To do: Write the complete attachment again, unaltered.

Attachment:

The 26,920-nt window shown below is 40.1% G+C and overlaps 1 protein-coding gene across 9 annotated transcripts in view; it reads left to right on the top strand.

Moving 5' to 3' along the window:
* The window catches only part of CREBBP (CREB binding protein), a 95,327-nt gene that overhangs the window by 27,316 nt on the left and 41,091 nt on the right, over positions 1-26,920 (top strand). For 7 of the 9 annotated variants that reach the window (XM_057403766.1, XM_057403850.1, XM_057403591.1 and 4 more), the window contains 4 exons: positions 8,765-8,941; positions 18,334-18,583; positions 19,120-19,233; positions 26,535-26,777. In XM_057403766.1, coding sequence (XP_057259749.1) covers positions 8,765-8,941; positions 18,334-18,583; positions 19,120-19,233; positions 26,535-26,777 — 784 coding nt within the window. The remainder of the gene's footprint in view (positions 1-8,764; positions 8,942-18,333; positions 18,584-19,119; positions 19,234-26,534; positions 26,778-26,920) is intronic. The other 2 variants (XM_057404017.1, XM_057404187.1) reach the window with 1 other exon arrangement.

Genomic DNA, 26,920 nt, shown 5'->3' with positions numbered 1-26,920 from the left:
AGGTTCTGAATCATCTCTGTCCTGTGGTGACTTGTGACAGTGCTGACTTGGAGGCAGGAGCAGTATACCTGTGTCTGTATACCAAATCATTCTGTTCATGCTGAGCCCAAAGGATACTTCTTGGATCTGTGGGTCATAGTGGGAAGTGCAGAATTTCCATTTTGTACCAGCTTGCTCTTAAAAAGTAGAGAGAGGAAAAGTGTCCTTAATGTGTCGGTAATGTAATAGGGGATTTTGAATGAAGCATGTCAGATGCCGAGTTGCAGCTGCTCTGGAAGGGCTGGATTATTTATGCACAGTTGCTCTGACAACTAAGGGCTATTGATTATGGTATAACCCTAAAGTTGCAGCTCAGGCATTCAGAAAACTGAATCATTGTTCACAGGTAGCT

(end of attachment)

The 26,920-nt window shown below is 40.1% G+C and overlaps 1 protein-coding gene across 9 annotated transcripts in view; it reads left to right on the top strand.

Moving 5' to 3' along the window:
* The window catches only part of CREBBP (CREB binding protein), a 95,327-nt gene that overhangs the window by 27,316 nt on the left and 41,091 nt on the right, over positions 1-26,920 (top strand). For 7 of the 9 annotated variants that reach the window (XM_057403766.1, XM_057403850.1, XM_057403591.1 and 4 more), the window contains 4 exons: positions 8,765-8,941; positions 18,334-18,583; positions 19,120-19,233; positions 26,535-26,777. In XM_057403766.1, coding sequence (XP_057259749.1) covers positions 8,765-8,941; positions 18,334-18,583; positions 19,120-19,233; positions 26,535-26,777 — 784 coding nt within the window. The remainder of the gene's footprint in view (positions 1-8,764; positions 8,942-18,333; positions 18,584-19,119; positions 19,234-26,534; positions 26,778-26,920) is intronic. The other 2 variants (XM_057404017.1, XM_057404187.1) reach the window with 1 other exon arrangement.

Genomic DNA, 26,920 nt, shown 5'->3' with positions numbered 1-26,920 from the left:
AGGTTCTGAATCATCTCTGTCCTGTGGTGACTTGTGACAGTGCTGACTTGGAGGCAGGAGCAGTATACCTGTGTCTGTATACCAAATCATTCTGTTCATGCTGAGCCCAAAGGATACTTCTTGGATCTGTGGGTCATAGTGGGAAGTGCAGAATTTCCATTTTGTACCAGCTTGCTCTTAAAAAGTAGAGAGAGGAAAAGTGTCCTTAATGTGTCGGTAATGTAATAGGGGATTTTGAATGAAGCATGTCAGATGCCGAGTTGCAGCTGCTCTGGAAGGGCTGGATTATTTATGCACAGTTGCTCTGACAACTAAGGGCTATTGATTATGGTATAACCCTAAAGTTGCAGCTCAGGCATTCAGAAAACTGAATCATTGTTCACAGGTAGCT